It wasn’t as bad as I thought it would be and I liked him. Plus it was a surgery day for him so between his energetic demeanor and the fact that he was wearing scrubs, he looked like a surgeon action figure. (Not to be confused with 1973’s surgeon Barbie and yes, she was real; click the link. Also, not to be confused with an action figure for the character, Surgeon from Hellraiser 2. Mom don’t go to that link: That surgeon doll is heinous.)

Okay, so Michelangelo is probably not the best sculptor to reference in this post. He was criticized for the way he sculpted breasts, basically that it looked like he’d thrown a couple of softballs on top of a suspiciously manly shaped torso. A better sculptor might be the 20th century artist, Lachaise. That man knew how to sculpt realistic breasts on refreshingly substantial looking women. Hmm. “The Lachaise of La Twins”? I’ll stick with Michelangelo for the alliteration. My cousin, Beth favors Bernini breasts herself. Bernini’s sculptures are absolutely breath taking but the first thing that comes to my mind is “the Rape of Persephone”–not the image I want in my head when thinking about my breast reconstruction. Beth conceded that Bernini tended to show women on the run.  But I present exhibits A, B, and C for your consideration:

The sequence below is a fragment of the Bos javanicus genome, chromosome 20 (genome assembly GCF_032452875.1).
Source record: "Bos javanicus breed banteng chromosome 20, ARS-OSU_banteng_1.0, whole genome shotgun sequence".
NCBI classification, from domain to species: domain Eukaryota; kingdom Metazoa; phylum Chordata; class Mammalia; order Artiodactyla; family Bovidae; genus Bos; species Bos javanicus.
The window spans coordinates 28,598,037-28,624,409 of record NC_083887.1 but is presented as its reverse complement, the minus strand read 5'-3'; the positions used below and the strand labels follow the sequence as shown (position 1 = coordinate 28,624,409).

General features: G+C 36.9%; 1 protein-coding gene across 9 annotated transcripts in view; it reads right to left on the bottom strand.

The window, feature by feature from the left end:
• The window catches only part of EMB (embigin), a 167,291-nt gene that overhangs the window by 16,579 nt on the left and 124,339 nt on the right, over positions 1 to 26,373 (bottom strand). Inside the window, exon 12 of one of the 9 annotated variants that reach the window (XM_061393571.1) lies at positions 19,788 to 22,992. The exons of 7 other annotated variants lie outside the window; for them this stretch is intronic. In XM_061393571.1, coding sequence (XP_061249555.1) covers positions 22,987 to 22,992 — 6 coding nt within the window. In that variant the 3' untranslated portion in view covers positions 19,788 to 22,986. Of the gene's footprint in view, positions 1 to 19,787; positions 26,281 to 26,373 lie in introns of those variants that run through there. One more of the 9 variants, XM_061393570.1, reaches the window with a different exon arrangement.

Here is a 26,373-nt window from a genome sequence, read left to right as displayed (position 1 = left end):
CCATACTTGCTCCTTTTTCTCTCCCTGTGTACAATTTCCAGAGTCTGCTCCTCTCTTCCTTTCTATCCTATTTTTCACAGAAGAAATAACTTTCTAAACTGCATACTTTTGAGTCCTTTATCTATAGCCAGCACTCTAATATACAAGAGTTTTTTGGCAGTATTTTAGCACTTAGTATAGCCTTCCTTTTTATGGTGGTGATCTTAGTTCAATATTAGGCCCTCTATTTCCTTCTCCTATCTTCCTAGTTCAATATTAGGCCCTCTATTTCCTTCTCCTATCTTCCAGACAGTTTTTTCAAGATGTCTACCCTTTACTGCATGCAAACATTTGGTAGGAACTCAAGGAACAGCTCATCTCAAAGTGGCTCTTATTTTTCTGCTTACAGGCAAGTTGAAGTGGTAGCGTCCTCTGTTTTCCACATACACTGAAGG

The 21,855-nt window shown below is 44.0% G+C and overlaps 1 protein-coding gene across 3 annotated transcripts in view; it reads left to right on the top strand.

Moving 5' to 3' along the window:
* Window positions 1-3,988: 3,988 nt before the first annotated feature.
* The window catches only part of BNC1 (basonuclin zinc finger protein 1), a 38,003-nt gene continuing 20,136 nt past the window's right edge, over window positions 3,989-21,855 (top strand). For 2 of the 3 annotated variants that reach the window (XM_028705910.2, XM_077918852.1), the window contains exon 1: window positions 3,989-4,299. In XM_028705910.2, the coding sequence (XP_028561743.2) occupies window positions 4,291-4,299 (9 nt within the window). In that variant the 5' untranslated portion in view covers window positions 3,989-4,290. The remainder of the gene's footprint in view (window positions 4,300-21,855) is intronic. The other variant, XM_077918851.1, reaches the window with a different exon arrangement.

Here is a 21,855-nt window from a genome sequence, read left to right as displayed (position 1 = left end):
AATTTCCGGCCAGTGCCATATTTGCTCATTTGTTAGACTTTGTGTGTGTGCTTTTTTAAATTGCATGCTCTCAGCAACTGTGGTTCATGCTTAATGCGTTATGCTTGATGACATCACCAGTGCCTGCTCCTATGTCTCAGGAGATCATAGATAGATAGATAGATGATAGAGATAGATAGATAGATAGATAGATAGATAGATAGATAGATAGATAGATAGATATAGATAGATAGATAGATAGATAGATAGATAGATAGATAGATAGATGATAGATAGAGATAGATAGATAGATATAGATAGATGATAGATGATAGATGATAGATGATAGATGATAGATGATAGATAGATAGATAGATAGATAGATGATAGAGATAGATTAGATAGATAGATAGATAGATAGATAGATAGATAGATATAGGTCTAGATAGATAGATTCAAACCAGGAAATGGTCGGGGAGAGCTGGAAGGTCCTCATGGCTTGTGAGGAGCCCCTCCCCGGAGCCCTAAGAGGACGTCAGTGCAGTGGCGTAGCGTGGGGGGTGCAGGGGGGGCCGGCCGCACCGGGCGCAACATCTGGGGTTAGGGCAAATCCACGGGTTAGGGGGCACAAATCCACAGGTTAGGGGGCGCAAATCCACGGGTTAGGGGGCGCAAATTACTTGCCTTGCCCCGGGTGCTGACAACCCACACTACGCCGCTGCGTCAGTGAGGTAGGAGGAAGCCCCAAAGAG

One of Lachaise’s fabulous, “Standing Woman” I think this is a clear winner. Unlike “Dawn”, Lachaise’s sculptures of women actual look like a woman modeled for them. Also, Lachaise’s women look like they could fend off a Greek god or random creep in the bushes, unlike Bernini’s stunningly beautiful but nearly defenseless damsels.

Bernini’s Apollo and Daphne. This is Beth’s submission. In this case, Daphne is so desperate to get out of Apollo’s stalkeresque clutches that she turns herself into a tree!

Michelangelo. This is a sculpture I’ve seen in person. It’s from the Tomb of the Medici’s in Florence. This figure is supposed to be “Dawn” Looks like a man named “Don” with softball boobs, am I right?